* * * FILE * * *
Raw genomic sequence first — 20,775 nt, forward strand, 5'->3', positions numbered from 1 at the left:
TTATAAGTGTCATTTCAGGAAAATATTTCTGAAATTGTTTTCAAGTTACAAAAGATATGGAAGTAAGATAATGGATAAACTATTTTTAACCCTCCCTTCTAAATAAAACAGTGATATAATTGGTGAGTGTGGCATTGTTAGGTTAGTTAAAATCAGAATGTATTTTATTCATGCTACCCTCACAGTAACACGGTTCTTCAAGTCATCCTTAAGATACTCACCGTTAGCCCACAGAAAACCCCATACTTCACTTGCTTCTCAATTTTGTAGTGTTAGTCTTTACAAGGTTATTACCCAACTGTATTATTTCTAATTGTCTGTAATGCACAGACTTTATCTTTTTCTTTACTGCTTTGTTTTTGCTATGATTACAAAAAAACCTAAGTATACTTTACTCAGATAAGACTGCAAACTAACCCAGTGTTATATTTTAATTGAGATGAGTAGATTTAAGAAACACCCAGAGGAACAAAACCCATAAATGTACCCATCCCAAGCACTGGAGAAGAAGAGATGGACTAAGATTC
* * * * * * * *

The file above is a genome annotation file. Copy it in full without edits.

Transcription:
Raw genomic sequence first — 20,775 nt, forward strand, 5'->3', positions numbered from 1 at the left:
TTATAAGTGTCATTTCAGGAAAATATTTCTGAAATTGTTTTCAAGTTACAAAAGATATGGAAGTAAGATAATGGATAAACTATTTTTAACCCTCCCTTCTAAATAAAACAGTGATATAATTGGTGAGTGTGGCATTGTTAGGTTAGTTAAAATCAGAATGTATTTTATTCATGCTACCCTCACAGTAACACGGTTCTTCAAGTCATCCTTAAGATACTCACCGTTAGCCCACAGAAAACCCCATACTTCACTTGCTTCTCAATTTTGTAGTGTTAGTCTTTACAAGGTTATTACCCAACTGTATTATTTCTAATTGTCTGTAATGCACAGACTTTATCTTTTTCTTTACTGCTTTGTTTTTGCTATGATTACAAAAAAACCTAAGTATACTTTACTCAGATAAGACTGCAAACTAACCCAGTGTTATATTTTAATTGAGATGAGTAGATTTAAGAAACACCCAGAGGAACAAAACCCATAAATGTACCCATCCCAAGCACTGGAGAAGAAGAGATGGACTAAGATTC